“When we build, let us think that we build for ever.”
English artist and writer John Ruskin wrote that in The Seven Lamps of Architecture. It’s a quotation that inspires us to do our best work, because that work will reflect on us for a long time.
Sometimes we take that quotation and apply it, mistakenly, to our sharpening practices. We either sharpen too infrequently, or not at all. We think that if we sharpen once, we sharpen forever. We fool ourselves. We might operate with the belief that when we purchase a tool it comes to us sharp and ready to use. I think for some tools the truth is a long way from our belief; for other tools it’s a bit closer. But the sad fact is no matter where we purchase our edge tools, there is always some work to be done.
In my sharpening classes, I’ve bumped up against all kinds of reasons woodworkers use dull tools. Of course the one most often expressed is lack of knowledge. People just don’t know how. Well, no one is born knowing how to sharpen, any more than they understand at birth how to cut a dovetail. That’s why they come to class. Another reason – surprisingly – is that folks are afraid to mess up their tools. Better to use them dull. Here are a few secrets about your tools. First, they are yours, so you can use them as you see fit. You can grind them, change bevel angles, and so on. You can also choose to use them as they are (dull), but why? Sharpening can be practiced and mastered. Second, there aren’t too many sharpening mistakes that cannot be fixed. Probably the worst thing that can happen is that a tool gets blued – you draw out the temper – by overheating when grinding. Even that one can be fixed, but more on that in a subsequent post.
Understanding how to get sharp tools is essentially a two-stage process, with a few sub-steps thrown in for good measure.
Step one involves a deep understanding of what makes up a sharp edge. It’s the most important part of this whole deal. Skipping this lesson during sharpening class will cause a person to skip vital steps while sharpening a tool. It’s the part of sharpening that seems to trip up most people who have trouble obtaining a keen edge. The key is to understand this definition of theoretical sharpness: a sharp edge is the intersection of two flat, polished planes at a point approaching zero thickness. Translating that theory into practice becomes a matter of personal choice based on individual experience, but this is the end we’re trying to achieve. There are a lot of roads we can follow to arrive at this destination. The one you choose should be the one that works best for you – not the one that involves spending the most money.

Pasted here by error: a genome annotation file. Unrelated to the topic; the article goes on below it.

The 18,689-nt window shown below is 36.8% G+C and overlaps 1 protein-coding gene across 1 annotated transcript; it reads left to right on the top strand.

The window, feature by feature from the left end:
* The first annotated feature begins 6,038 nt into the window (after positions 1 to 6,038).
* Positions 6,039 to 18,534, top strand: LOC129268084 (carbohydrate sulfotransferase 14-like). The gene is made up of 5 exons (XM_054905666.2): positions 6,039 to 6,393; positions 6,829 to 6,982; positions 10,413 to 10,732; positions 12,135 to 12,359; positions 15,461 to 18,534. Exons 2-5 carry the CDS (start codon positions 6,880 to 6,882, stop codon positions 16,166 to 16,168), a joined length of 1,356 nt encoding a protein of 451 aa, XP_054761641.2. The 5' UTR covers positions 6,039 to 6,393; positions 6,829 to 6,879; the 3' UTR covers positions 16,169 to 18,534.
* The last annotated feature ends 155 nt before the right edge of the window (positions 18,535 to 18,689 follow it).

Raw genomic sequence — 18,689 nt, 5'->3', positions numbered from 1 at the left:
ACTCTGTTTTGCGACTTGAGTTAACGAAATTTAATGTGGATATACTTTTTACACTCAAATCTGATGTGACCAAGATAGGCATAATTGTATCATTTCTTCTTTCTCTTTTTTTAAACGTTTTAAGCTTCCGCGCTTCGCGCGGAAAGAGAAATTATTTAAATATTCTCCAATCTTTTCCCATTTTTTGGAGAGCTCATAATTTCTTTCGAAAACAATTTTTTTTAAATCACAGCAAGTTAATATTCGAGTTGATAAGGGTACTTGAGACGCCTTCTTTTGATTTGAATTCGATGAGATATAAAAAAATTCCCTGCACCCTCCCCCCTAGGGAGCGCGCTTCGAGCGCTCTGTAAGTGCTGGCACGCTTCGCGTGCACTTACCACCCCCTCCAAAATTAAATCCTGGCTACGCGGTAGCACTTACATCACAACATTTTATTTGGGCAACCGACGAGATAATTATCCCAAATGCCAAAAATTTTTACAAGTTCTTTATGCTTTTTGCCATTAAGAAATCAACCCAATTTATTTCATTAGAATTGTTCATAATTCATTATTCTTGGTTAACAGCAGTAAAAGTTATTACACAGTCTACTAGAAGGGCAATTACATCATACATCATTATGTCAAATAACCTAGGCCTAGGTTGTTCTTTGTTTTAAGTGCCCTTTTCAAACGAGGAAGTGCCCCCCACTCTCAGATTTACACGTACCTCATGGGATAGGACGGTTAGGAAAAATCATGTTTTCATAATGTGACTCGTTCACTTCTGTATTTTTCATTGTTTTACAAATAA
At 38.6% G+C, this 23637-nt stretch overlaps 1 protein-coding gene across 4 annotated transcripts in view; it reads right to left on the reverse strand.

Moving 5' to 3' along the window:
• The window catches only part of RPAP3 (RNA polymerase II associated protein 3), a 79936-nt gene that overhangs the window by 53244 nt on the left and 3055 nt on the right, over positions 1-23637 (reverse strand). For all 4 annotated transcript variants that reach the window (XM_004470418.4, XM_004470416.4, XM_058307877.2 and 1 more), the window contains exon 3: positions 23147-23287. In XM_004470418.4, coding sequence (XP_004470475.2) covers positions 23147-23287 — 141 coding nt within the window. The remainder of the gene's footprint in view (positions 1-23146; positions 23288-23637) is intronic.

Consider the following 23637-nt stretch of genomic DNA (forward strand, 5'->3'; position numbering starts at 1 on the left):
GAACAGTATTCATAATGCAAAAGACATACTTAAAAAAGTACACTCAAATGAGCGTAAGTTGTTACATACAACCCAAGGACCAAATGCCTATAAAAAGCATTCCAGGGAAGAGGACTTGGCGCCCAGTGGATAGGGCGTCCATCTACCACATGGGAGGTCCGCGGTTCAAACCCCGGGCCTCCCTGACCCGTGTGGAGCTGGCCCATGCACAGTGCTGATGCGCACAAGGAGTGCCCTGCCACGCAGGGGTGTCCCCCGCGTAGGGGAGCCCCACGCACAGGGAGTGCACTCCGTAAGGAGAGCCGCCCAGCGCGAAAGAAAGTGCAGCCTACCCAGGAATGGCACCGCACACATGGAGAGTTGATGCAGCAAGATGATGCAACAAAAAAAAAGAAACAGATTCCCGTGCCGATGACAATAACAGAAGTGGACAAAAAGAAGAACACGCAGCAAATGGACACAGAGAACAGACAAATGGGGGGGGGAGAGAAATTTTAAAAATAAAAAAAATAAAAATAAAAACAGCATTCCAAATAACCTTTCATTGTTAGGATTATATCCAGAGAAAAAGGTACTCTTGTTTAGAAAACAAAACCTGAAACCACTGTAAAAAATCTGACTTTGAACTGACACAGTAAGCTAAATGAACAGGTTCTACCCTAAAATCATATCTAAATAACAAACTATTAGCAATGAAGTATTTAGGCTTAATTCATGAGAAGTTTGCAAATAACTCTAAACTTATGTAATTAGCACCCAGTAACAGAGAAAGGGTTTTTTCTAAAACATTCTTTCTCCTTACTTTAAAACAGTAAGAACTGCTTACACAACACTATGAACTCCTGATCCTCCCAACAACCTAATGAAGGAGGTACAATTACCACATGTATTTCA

Flattening the Back
Logically, obtaining two flat, polished planes involves working both surfaces of a cutting tool: both the front and the back. For this discussion, the front of the tool will be the beveled face, and the back is the opposite surface. Most folks who are new to sharpening either fail to work the back of the tool at all, or they don’t do it enough. We’re going to start with “flat”. Understanding “polished” will come later. Here’s why flat is important.
Think about the role the back of a chisel plays in your work. It is the part of the tool that registers against the workpiece, and “aims” that sharpened cutting edge for you. If you’re familiar with the concept of a reference surface, the back of the chisel plays that role. When you pare the face of a small tenon, it’s the back of the tool that rides along the surface of the wood as the edge removes high spots. So if your chisel is to do what you want it to, the sharpness of the bevel must only shave off the high spots and leave the low spots alone. The only way you can reliably cause that to happen is with the back of the tool held dead flat against the workpiece.